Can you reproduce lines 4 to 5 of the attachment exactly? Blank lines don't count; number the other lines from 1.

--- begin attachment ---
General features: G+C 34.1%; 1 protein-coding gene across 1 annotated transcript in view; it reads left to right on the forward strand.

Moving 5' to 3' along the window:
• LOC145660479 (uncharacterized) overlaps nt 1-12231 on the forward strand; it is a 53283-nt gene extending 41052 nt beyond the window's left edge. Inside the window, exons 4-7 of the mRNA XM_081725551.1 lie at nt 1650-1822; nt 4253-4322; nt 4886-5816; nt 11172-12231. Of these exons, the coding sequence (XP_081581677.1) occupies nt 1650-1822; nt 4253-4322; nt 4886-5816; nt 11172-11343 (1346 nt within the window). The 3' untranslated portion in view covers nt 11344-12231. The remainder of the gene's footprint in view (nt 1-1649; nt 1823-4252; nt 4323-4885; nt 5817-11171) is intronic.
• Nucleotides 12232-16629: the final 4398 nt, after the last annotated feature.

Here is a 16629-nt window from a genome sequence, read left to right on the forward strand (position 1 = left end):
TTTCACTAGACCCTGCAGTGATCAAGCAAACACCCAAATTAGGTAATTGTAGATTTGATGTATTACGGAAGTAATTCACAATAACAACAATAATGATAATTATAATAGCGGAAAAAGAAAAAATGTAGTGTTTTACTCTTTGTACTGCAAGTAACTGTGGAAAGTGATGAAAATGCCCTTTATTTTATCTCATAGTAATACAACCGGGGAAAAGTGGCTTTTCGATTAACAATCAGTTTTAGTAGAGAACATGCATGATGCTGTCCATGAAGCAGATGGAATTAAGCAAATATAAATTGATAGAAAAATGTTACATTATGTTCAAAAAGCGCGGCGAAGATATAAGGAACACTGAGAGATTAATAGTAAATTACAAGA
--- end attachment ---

• Nucleotides 12232-16629: the final 4398 nt, after the last annotated feature.

Here is a 16629-nt window from a genome sequence, read left to right on the forward strand (position 1 = left end):